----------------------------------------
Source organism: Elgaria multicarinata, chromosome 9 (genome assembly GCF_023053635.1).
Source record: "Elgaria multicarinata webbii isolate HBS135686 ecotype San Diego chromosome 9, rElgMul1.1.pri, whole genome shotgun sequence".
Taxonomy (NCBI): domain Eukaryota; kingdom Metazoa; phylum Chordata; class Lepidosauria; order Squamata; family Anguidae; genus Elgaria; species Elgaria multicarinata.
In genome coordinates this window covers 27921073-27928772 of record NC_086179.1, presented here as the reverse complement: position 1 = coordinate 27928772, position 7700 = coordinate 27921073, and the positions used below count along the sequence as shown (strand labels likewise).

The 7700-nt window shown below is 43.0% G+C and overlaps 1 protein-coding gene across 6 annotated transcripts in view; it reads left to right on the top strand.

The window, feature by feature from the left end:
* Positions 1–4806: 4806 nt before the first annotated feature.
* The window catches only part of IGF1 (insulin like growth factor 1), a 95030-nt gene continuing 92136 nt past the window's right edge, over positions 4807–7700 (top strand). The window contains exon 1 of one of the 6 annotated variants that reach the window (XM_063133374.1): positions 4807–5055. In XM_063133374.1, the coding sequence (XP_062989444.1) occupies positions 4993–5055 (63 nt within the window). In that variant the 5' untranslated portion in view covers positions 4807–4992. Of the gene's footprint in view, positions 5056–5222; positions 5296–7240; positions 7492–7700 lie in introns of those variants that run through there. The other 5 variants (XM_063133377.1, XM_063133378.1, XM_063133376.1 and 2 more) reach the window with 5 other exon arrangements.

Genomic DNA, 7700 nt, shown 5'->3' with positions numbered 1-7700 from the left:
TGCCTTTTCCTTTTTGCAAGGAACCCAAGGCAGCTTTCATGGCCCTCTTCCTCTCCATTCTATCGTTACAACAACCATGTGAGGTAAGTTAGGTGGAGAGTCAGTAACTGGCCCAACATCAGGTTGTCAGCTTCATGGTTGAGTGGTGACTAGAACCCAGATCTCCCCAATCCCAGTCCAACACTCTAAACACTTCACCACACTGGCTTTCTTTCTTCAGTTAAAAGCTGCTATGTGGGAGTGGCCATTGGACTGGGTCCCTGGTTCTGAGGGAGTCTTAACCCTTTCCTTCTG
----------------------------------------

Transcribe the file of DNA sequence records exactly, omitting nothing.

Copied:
Source organism: Elgaria multicarinata, chromosome 9 (genome assembly GCF_023053635.1).
Source record: "Elgaria multicarinata webbii isolate HBS135686 ecotype San Diego chromosome 9, rElgMul1.1.pri, whole genome shotgun sequence".
Taxonomy (NCBI): domain Eukaryota; kingdom Metazoa; phylum Chordata; class Lepidosauria; order Squamata; family Anguidae; genus Elgaria; species Elgaria multicarinata.
In genome coordinates this window covers 27921073-27928772 of record NC_086179.1, presented here as the reverse complement: position 1 = coordinate 27928772, position 7700 = coordinate 27921073, and the positions used below count along the sequence as shown (strand labels likewise).

The 7700-nt window shown below is 43.0% G+C and overlaps 1 protein-coding gene across 6 annotated transcripts in view; it reads left to right on the top strand.

The window, feature by feature from the left end:
* Positions 1–4806: 4806 nt before the first annotated feature.
* The window catches only part of IGF1 (insulin like growth factor 1), a 95030-nt gene continuing 92136 nt past the window's right edge, over positions 4807–7700 (top strand). The window contains exon 1 of one of the 6 annotated variants that reach the window (XM_063133374.1): positions 4807–5055. In XM_063133374.1, the coding sequence (XP_062989444.1) occupies positions 4993–5055 (63 nt within the window). In that variant the 5' untranslated portion in view covers positions 4807–4992. Of the gene's footprint in view, positions 5056–5222; positions 5296–7240; positions 7492–7700 lie in introns of those variants that run through there. The other 5 variants (XM_063133377.1, XM_063133378.1, XM_063133376.1 and 2 more) reach the window with 5 other exon arrangements.

Genomic DNA, 7700 nt, shown 5'->3' with positions numbered 1-7700 from the left:
TGCCTTTTCCTTTTTGCAAGGAACCCAAGGCAGCTTTCATGGCCCTCTTCCTCTCCATTCTATCGTTACAACAACCATGTGAGGTAAGTTAGGTGGAGAGTCAGTAACTGGCCCAACATCAGGTTGTCAGCTTCATGGTTGAGTGGTGACTAGAACCCAGATCTCCCCAATCCCAGTCCAACACTCTAAACACTTCACCACACTGGCTTTCTTTCTTCAGTTAAAAGCTGCTATGTGGGAGTGGCCATTGGACTGGGTCCCTGGTTCTGAGGGAGTCTTAACCCTTTCCTTCTG